She entered the General Assembly at Fort St. John's on January 21, 1648, to demand one vote as a planter, along with other planters and a second vote as Lord Baltimore's representative, as executrix of the late Governor's estates, and also of Lord Baltimore's estates, which the Governor had administered, and which she now held in right of executrix. Her claim was refused by the Assembly, which sat as a court, but she was permitted to address it at that time, and frequently thereafter in Lord Baltimore's interests.

Upon his sending from England a letter objecting to her course of action, the Assembly formally advised him that she was "the ablest man among them."

Notwithstanding her difficulties with Governor Thomas Green, Leonard Calvert's successor, he appealed to her to pay the late Governor's indebtedness to some soldiers, which she promptly did. She stands out as a fascinating, brilliant, daring woman, who displayed unusual courage and ability.

First Lady Of the American Bar

(From: The Washington Post. Dec. 9, 1998)

Three hundred fifty years ago, a strong-willed, intelligent woman faced the Assembly of colonial Maryland in St. Mary's City with an outrageous demand. Mistress Margaret Brent asked to be a voting representative.

The idea was unthinkable. No matter that she was a highly regarded landholder and civic activist. She was a woman. Her request was rejected out of hand.

When an irritated Lord Baltimore-Cecil Calvert, the colony's proprietor, who remained in England-heard of her audacity, he was outraged. Yet ironically, it was Margaret Brent who would end up protecting his lordship's venture in the New World.

She is best known for being the first woman in America to request the right to vote. But her main contribution may have been the decisive role she played in Maryland history, singlehandedly saving the colony at a critical moment.

Unfortunately, much of her story is lost. No journal has been found that would give us her own words; no portrait was ever painted . Writers have variously described her as a fiery redhead, a large woman with a knobby nose and jutting chin and an "amazing Amazon." Whether she was plain or pretty, serious or witty, greedy or generous, we may never know. What we do know is that she was unusually competent and outspoken, with shrewd business sense and strong diplomatic and leadership skills.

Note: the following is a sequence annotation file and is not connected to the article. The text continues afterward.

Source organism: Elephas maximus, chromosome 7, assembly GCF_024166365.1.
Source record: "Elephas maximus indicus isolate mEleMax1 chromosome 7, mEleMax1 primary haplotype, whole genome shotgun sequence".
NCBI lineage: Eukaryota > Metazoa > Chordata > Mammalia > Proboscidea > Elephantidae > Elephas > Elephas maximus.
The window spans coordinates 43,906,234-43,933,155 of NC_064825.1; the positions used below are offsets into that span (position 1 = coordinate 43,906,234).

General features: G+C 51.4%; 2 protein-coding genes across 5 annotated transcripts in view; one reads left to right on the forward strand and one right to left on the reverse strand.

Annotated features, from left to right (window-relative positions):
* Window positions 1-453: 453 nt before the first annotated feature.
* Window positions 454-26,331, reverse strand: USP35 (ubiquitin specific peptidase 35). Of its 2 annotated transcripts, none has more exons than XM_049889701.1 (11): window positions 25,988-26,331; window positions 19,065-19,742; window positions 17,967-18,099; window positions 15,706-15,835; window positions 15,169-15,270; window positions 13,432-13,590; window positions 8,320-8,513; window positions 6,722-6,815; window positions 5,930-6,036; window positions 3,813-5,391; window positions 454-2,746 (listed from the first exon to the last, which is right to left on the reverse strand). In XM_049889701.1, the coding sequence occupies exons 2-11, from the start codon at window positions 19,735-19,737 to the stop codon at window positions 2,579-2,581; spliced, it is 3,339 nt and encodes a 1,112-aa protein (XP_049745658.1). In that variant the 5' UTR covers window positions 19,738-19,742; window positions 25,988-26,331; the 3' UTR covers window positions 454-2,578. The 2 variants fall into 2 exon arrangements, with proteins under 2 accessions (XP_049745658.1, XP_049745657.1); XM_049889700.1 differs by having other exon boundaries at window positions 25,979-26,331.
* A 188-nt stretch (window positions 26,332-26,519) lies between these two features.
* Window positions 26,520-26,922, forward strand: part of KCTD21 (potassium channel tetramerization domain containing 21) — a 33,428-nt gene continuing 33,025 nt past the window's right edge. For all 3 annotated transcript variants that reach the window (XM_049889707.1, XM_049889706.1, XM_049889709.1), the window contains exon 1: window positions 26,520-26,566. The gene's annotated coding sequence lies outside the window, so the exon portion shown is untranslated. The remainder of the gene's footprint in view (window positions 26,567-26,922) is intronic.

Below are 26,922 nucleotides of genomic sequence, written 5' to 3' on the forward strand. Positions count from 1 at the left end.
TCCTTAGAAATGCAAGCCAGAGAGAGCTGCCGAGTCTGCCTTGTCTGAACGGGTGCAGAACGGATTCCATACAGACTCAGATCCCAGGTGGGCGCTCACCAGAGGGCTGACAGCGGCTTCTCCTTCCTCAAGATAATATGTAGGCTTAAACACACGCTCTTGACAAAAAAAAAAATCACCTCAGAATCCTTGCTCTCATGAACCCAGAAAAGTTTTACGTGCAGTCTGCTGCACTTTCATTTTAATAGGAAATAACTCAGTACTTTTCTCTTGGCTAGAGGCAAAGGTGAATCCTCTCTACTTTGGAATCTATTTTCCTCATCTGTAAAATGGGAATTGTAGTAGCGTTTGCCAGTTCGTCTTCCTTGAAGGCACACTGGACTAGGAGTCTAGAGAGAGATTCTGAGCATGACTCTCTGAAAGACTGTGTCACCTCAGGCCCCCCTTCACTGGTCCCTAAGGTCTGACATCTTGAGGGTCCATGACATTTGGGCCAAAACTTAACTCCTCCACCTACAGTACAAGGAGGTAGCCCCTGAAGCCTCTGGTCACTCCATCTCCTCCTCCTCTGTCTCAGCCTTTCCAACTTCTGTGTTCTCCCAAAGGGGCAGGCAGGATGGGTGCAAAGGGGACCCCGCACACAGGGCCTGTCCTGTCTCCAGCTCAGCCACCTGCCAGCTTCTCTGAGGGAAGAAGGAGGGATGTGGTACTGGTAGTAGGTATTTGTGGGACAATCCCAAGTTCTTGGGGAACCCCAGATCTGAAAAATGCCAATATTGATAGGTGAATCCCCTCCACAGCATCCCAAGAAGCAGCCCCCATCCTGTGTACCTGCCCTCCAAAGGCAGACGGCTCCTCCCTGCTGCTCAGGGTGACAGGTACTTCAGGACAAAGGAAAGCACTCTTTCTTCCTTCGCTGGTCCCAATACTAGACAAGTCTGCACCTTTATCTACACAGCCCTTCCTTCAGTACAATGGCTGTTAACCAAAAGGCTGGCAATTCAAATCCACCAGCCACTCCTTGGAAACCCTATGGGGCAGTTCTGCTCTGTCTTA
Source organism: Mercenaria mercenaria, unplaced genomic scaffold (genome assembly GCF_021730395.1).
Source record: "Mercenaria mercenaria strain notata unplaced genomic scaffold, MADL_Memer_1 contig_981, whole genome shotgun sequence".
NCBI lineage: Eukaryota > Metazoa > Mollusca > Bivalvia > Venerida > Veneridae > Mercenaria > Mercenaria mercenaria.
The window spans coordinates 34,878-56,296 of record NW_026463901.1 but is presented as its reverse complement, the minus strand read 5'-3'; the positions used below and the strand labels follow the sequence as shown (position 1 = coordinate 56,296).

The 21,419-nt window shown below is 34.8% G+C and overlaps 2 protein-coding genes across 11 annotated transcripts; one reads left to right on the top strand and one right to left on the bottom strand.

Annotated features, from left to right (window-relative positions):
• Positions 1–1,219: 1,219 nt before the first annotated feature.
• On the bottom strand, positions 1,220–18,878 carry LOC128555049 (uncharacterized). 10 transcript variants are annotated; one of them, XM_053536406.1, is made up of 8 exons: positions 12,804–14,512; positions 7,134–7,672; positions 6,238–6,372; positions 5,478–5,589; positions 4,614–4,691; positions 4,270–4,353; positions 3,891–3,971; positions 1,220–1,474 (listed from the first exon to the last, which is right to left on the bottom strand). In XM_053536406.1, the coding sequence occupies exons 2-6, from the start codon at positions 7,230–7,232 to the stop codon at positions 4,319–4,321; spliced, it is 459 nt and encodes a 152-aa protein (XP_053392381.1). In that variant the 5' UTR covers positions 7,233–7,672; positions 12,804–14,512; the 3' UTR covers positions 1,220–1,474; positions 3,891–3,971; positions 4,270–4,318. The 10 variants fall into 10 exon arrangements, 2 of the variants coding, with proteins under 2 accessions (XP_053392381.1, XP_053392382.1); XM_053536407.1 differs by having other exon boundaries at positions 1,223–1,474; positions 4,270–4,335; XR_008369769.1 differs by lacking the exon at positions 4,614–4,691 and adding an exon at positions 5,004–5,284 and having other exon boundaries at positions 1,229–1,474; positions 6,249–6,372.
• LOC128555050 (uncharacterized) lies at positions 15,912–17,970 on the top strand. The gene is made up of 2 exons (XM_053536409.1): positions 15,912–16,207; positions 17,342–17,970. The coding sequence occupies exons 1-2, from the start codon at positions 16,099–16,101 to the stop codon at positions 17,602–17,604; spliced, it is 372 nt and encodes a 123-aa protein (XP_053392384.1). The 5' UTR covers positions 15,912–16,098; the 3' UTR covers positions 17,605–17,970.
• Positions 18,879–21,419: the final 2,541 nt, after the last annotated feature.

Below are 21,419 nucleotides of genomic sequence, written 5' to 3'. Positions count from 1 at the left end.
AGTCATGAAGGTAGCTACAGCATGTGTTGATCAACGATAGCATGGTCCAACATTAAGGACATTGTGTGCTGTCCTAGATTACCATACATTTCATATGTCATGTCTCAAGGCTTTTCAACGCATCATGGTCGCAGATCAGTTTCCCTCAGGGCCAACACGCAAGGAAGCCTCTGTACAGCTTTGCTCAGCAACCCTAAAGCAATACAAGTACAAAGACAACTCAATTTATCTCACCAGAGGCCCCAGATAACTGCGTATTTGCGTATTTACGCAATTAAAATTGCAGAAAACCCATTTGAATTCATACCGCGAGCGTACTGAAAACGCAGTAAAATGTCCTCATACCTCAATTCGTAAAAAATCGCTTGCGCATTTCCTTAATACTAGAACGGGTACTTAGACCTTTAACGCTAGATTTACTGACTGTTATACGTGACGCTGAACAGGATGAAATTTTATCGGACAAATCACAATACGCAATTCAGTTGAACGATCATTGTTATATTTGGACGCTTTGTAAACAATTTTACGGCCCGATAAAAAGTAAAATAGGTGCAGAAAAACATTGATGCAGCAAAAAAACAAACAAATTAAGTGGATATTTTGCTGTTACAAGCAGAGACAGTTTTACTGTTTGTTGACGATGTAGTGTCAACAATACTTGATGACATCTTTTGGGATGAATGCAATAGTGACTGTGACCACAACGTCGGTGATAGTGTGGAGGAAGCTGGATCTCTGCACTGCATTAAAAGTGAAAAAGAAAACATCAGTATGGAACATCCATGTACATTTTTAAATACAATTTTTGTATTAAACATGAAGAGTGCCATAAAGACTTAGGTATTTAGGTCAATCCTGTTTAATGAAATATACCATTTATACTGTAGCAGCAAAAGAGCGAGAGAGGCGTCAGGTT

Margaret Brent (c. 1601-1671) was born in England, sixth of 13 children and the oldest daughter of Richard Brent and Elizabeth Reed. The Brents were a prominent family of noble and ancient lineage, and Richard was a successful country squire who became sheriff of Gloucestershire.

His life would likely have continued on an orderly, prosperous path had not an unusual change occurred. In 1619, one of Margaret's younger sisters, Catherine, converted at age 17 to Roman Catholicism. Moreover, she persuaded her entire family, except for one or two brothers, to do the same.

Being a Catholic in the wake of the Reformation entailed great sacrifice. Catholics were subject to stiff fines and imprisonment. Richard Brent lost two-thirds of his estate in the years to come, when he refused to attend worship services in the Anglican church, a "crime" called recusancy.

Four of the Brent children-Fulke, Giles, Margaret and Mary-decided to emigrate to the fledgling colony of Maryland to escape religious persecution and shore up the family's fortunes. Margaret arrived Nov. 22, 1638, bearing a letter from Cecil Calvert granting her and her sister a "patent" to hold land in their own names. The generous land grants given to the Brents comprised thousands of acres and showed the high esteem in which the family was held.

When the Brents arrived, Maryland was four years old and had fewer than 400 people. It was made up of what we now consider Southern Maryland, from Point Lookout to Port Tobacco, including Kent Island. Mirroring English society, it was composed of a handful of large manors, which employed about 80 percent of the population as tenant farmers or laborers. Margaret and Mary chose to develop a lovely 70-acre parcel on St. Mary's town lands, adjacent toGiles's land, and they named it Sisters' Freehold. They brought indentured servants, including four women. In the colony's earliest days, to encourage immigration, land grants were given according to how many servants one brought-the more servants, the more land.

According to Timothy Riordan, historical archaeologist at Historic St. Mary's City, the presence of the four female servants was unusual. Most landholders preferred to start with men to clear land for planting.

Today, three private homes cover the Brents' land, and trees block the view to the St. Mary's River. But in the 1630s, the land had been cleared for planting, and Margaret would have enjoyed a river view from her doorway. Behind the fields stood a wilderness of towering oaks. Roads had not been built, but the Brents had two sailboats for visiting their few neighbors and transporting their tobacco crop to oceangoing ships that would carry it to markets across the Atlantic.

The Brents likely lived in style, by colonial standards. "All the major players had well-built houses," Riordan says. "They came expecting to be manor lords. Their houses had stone foundations and were fully framed."

By contrast, more ordinary folk lived in simple structures, built over posts in the ground. The sisters would have had a large garden,with vegetables, especially corn, and flowers used for herbs, medicine and fragrance because English people of that day bathed only about twice a year.